I like that description, reassembling. Get that Mr. I. Insist on Eye Contact. This lady has reassembled herself from the ground up this morning and that's before breakfast.

    It still takes me by surprise some mornings, casting about for the other baby and then remembering that she died. I don't think I'll ever stop the mental equivalent of a sharp little intake of breath when I remember that she died. But the retorts do come faster these days. But still . . . . I'm not sure if I'm entirely happy when I come to the conclusion of my own internal resettling which is that her death was not the worst thing that could have happened to her ever-ever-ever. Cold comfort when that is where you come to rest. Still better than no comfort at all I guess. And who said entirely happy was something to aim for.

    I'm quite taken by the idea of bird song changing leading to speciation. And that internal noise, perhaps it is no wonder that so very few real conversations ever seem to happen?

    I wish that I could fix it. I spend a lot of futile time trying to fix it myself, I don't even quite know how I intend to, where to even begin. Entrusting care and nurturing to someone else seems to feature in my plan too and she's not even going to get a college education out of my salary. Argh.

  4. I'm a bit shaken today, a friend of mine just died. But you have no idea how much this post helped. You just always make so much sense.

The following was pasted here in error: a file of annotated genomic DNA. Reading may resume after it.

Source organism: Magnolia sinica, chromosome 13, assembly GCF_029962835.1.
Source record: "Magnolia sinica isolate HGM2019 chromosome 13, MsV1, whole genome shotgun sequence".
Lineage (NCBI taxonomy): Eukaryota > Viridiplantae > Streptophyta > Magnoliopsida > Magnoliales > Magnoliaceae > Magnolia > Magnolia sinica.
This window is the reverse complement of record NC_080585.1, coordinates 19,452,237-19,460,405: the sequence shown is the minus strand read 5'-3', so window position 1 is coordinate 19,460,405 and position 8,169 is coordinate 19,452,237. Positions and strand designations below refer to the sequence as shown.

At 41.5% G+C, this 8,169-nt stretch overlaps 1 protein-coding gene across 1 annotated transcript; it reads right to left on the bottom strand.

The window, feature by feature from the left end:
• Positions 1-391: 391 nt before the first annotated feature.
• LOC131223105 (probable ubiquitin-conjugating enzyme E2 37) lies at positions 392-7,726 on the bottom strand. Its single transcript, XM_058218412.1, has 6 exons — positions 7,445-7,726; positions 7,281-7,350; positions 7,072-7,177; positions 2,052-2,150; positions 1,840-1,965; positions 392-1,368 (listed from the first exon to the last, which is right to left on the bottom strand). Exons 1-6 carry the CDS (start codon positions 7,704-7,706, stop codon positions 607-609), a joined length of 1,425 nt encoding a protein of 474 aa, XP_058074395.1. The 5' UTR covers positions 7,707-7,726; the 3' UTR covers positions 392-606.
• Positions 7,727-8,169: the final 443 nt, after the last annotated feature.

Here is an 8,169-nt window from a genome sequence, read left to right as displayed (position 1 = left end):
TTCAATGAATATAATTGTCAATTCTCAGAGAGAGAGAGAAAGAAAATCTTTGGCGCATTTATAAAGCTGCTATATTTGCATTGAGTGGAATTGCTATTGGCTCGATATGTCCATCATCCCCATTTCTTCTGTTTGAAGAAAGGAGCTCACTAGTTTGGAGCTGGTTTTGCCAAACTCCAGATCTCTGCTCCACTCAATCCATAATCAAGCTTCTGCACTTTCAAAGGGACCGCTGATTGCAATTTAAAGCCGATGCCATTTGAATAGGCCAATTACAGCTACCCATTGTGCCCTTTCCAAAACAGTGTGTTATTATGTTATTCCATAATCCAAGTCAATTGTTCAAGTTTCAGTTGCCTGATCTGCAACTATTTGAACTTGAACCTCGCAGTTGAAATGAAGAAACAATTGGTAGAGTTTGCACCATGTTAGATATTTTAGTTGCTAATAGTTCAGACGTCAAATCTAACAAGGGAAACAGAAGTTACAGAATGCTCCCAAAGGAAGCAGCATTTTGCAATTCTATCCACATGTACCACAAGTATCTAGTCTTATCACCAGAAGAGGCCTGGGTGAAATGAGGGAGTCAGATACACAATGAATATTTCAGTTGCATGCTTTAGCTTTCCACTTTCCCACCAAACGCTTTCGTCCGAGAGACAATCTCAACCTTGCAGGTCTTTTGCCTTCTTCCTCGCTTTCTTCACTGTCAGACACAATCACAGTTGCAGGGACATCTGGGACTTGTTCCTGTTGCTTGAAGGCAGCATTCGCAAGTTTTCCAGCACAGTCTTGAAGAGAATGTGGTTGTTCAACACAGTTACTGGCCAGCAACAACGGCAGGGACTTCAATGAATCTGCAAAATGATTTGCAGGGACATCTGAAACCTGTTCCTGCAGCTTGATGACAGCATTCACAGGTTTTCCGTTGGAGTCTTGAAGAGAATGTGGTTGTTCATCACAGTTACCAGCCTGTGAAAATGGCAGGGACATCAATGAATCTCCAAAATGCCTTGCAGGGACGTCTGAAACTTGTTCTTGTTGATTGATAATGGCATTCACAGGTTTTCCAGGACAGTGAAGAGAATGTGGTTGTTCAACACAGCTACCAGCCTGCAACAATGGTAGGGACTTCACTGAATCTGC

So, thank you.
    And welcome back.

  5. This post made me laugh and also sent shudders of recognition straight to my bones. I am promising myself that I'll be gentler with N, who has a harder time with mornings than I do, and maybe this is part of why.

    Thinking of you as you try to fix it. I wish with all my heart that fixing it was easy, or certain, or even just reliably possible.

  6. So your early-morning, first-internal-conversation struck me the most. Often I have these weird thoughts, like if I was ever clunked on the head and was knocked out, the list--when I came to and began to recollect--of who and where I was would commence with "i have a daughter who is dead."

    Yes. Maybe Gum Man is on to something, but he need not foist it on you before coffee. Just give me the damn gum. I've already lived a lifetime before seeing you today, sir.

    I always love reading your posts. They really are excellent.